Are We There Yet?

More blood, more bodies, more regret.
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[Little Racer]I watched a snail crawl along the edge of a straight razor. That’s my dream; that’s my nightmare. Crawling, slithering, along the edge of a straight razor… and surviving.
— Colonel Walter E. Kurtz, ‘Apocalypse Now’

Pretty gruesome stuff but I believe it describes beautifully the hell writers face every time we get ready to publish something. The question lingers. Are we there yet? On the one hand, more revisions. On the other, we publish, dammit, we publish.

The Writing Life
Stepping back, let’s look at the process. Writers write because (a) we have a burning desire to get certain words on paper that we hope will inspire or (b) we’re too lazy to do honest work and we figure we can support ourselves writing what we believe people will pay cash money to read.

If you’re in the latter category, good luck. Though I’d like nothing better than to earn a living at writing, I am currently more interested in publishing stories that get to people. What do I mean? I mean that instead of the polite smile your Aunt Fern gives you when reading your “witty” birthday card, I want the person’s palms to sweat and their heart rate to get dangerously close to myocardial infarction. I want drama, people, pure and simple.

Personally I do this by writing mostly horror and suspense. To be completely frank, sometimes I succeed and sometimes I don’t. Which leads me back to my question—Are we there yet?

Walk Before You Run
When is my story ready to publish? Okay, there are obvious hurdles that have to be overcome—Rubicons to be crossed. First of all the thing has to work as a story. It has to have someone we care about who has one helluva problem and we can’t for the life of us see how they’re going to solve it. It has to have well written dialogue that rings true because we’ve all read the drivel that sounds like some kind of ninth grade English assignment. And it needs a hook.

Say you’ve done all that. Now you have to polish the story and, more importantly, you’ve got to answer in advance all those niggling questions your reader is going to ask. Why did the hero make that choice when his girlfriend already gave him a way out? How can someone kill a guy using nothing more than toenail clippers? Since when do bears ride the subway?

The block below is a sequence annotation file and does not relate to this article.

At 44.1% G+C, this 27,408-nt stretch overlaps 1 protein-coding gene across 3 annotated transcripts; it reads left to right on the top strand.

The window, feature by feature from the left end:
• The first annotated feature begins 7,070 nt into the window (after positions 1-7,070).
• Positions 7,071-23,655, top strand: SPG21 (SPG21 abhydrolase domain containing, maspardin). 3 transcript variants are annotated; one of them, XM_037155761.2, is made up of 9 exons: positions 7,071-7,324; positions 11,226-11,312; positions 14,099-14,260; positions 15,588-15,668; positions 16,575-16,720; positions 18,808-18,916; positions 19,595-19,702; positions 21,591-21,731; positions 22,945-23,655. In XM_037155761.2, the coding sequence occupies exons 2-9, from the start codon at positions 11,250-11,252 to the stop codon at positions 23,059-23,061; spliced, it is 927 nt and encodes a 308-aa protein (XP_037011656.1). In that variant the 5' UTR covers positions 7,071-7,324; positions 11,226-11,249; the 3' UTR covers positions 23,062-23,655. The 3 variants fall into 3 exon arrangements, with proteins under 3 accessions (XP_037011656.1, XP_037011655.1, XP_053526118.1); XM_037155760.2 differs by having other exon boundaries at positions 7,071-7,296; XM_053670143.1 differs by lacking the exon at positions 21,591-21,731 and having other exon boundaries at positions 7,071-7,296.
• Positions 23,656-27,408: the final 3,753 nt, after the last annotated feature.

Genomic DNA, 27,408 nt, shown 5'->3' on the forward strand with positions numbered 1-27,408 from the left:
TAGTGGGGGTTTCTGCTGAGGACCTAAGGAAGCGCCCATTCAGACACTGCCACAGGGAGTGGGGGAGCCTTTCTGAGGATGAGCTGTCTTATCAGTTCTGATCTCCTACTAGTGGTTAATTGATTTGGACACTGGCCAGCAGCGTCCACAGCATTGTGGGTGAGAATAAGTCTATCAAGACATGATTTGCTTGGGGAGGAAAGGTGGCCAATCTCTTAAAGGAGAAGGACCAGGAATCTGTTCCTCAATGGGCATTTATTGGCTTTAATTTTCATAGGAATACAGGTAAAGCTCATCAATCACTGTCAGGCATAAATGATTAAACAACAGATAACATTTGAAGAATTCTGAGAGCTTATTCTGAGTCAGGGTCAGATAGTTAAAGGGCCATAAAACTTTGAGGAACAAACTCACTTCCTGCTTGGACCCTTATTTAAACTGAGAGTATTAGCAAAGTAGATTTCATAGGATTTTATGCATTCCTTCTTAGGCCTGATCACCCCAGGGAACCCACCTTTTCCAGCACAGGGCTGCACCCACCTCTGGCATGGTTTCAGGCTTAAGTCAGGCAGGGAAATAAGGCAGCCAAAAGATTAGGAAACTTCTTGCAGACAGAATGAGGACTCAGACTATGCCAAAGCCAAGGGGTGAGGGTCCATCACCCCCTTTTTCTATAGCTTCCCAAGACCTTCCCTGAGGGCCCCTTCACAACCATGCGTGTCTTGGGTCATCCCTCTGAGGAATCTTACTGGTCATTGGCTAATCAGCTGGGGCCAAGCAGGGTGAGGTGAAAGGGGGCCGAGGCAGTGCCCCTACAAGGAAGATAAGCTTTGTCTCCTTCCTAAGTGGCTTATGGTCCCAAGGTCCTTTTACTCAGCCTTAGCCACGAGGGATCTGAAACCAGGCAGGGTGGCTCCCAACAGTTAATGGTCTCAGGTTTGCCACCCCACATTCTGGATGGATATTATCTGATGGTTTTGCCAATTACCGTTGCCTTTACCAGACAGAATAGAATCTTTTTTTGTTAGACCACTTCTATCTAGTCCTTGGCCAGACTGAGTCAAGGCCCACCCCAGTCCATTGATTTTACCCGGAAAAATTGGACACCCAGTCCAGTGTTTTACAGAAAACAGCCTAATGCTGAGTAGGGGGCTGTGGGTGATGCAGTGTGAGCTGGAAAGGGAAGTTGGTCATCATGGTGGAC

Fine. You’ve answered all the stupid logic questions. Now you send the thing off to the editor and they clean up your less-than-perfect grammar. You end up with—wait for it—a story. But are we there yet?

I don’t know about you but I spend a lot of time agonizing over a comma. True story. My guts churn as I wonder whether I am inventing future clichés. I beat myself up over the fact that everything—I mean everything!—has already been done—and probably better. And guess what. It’s normal—I’m a writer.

But say I dismiss those sweat-stained, paranoid delusions and press ahead. Does that mean my story is ready to publish? I mean, what gives me the right to unleash a malformed, Frankenstein’s monster pile of primordial ooze on an unsuspecting public when there are far better writers out there churning out gold?

The Answer—Screw ‘em
That’s right, you heard me. When I decided to get into this game, I took on the mantle of reluctant hero who goes out into the world and fights the good fight. Of course having said that, this phrase usually means you’re going to lose. Nevertheless I gamble. I pray in fevered dreams where dancing sugar plum fairies are poking me with sharpened No. 2 pencils that the spark of an idea I originally had in the bathroom dealing with a bout of irritable bowel syndrome is actually worth reading. In short I put myself out there.

This isn’t to say that I publish crap. Ask Sue Grafton about that sometime. Sure, she pissed off a lot of indie writers with her comments about self-publishing but you know what? Generally she is right. There is a lot of crap out there. And it’s because there is no gatekeeper, no voice of reason. It’s just me, my laptop and Smashwords, baby!

On the other side of it, you cannot keep editing and agonizing and tweaking forever. At some point you have to say ¡Basta! and publish the damned thing. I haven’t asked a famous writer this but if I did I’m pretty confident they would see things in their early work that maybe kinda could have been said better. Because the more we write, the better we get. It’s that simple.

Which gets us back to the ideas. Most of the indie writers I’ve read recently have amazing imaginations. But in a lot of cases, the execution needs work. Nine out of ten times, it’s the simple fact that they don’t hire an editor. Again, the basics. Other times it’s the amateurish cover. Lastly it’s the formatting itself.

So How Do I Know When It’s Ready?
This is a really tough question. Anthony Bourdain tells a wonderful story about risotto in his highly entertaining book Kitchen Confidential. On the one hand you have the Italian line cook who, when browbeaten by the overbearing, impatient chef, caves and serves up the risotto before it’s ready. On the other, you have the Ecuadoran who patiently nurses the risotto despite the onslaught of vile invectives and thrown utensils until it’s actually ready. This guy knows when the risotto is done because that’s how he was taught.

Like the Ecuadoran line cook, you just have to know.

Also you have to trust that you are talented and have something amazing to say. You need to share your work with friends who will give you the right kind of criticism. I mean, Why don’t you ever write about Unicorns? isn’t very helpful. Finally you need to trust yourself. Somewhere in you, you know the answer and can say proudly, “Yes. We’re here, dammit. Now be quiet and drink your boba tea.”

And now for a little bit of fun courtesy of ‘The Simpsons.’


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